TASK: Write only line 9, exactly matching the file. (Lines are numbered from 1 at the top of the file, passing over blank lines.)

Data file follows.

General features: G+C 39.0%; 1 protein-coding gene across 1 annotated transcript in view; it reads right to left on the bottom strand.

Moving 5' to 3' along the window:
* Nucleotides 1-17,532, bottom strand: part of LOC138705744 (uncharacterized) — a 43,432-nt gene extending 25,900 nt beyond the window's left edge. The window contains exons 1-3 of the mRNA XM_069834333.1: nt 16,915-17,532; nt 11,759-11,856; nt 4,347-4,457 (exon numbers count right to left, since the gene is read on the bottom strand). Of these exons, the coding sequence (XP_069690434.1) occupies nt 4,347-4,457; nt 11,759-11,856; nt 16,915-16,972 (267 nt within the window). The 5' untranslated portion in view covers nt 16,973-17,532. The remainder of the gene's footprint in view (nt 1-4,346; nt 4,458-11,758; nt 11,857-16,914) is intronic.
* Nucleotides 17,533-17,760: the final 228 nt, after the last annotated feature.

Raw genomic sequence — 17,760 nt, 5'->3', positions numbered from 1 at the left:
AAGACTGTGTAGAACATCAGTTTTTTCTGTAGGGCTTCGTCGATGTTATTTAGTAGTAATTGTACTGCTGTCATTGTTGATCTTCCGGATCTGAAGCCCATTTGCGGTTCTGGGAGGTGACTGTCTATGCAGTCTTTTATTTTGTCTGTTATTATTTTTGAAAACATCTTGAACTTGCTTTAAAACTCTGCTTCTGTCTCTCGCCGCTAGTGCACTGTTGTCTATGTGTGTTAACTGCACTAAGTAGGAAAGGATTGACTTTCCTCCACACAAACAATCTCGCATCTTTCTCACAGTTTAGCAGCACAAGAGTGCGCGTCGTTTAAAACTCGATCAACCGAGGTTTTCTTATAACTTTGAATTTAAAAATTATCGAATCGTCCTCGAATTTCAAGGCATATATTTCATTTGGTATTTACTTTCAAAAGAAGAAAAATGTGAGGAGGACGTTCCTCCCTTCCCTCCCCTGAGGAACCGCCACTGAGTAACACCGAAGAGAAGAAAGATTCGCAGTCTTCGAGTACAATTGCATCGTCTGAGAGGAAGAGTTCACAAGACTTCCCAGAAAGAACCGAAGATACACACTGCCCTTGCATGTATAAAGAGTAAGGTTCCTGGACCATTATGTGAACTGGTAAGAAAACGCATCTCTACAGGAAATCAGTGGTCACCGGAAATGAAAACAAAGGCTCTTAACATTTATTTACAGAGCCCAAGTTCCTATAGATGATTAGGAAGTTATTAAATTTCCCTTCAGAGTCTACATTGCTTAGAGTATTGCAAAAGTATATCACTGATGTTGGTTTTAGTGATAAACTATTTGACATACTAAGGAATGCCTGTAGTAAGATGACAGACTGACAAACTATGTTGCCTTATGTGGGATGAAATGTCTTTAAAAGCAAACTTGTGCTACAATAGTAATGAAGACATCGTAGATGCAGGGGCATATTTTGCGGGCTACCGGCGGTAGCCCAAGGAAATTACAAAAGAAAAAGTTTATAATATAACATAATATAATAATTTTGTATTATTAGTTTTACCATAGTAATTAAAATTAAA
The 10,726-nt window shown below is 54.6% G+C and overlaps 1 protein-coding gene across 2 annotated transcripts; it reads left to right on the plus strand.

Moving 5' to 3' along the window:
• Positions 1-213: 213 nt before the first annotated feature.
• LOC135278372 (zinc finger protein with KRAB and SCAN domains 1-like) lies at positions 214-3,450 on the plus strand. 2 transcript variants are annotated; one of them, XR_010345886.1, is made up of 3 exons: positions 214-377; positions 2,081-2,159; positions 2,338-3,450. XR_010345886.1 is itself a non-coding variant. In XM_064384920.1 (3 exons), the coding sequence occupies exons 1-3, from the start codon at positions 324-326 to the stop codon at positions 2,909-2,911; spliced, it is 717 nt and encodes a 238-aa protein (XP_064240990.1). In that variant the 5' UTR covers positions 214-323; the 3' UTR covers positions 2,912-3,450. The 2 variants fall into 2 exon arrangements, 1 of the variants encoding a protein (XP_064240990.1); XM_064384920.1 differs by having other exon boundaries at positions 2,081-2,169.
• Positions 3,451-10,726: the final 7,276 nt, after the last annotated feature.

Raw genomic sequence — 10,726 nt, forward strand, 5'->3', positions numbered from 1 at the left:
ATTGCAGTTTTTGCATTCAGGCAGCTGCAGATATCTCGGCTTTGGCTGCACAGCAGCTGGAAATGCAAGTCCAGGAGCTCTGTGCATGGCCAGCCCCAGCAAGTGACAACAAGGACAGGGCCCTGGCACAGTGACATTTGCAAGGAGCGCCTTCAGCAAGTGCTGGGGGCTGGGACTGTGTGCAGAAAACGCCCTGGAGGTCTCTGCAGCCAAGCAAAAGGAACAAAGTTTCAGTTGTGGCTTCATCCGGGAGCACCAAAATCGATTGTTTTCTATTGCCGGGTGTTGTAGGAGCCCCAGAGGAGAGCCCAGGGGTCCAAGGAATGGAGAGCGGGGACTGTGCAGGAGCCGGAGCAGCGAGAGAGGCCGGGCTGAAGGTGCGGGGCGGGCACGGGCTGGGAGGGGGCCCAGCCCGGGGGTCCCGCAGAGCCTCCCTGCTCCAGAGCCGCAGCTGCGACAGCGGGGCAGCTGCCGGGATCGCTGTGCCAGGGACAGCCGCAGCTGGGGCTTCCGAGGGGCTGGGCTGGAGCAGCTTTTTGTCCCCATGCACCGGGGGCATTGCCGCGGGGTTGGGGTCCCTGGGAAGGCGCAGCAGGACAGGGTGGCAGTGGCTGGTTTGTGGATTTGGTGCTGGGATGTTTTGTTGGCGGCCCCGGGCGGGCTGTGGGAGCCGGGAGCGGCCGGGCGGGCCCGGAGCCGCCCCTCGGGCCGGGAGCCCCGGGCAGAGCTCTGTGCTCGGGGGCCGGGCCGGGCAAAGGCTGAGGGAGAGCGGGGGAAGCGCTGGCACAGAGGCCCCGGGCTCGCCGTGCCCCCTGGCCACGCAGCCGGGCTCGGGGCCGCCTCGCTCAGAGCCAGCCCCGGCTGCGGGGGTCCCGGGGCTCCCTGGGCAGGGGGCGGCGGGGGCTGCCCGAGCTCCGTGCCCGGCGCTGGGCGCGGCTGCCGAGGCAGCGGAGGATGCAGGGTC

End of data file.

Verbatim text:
• Positions 1-213: 213 nt before the first annotated feature.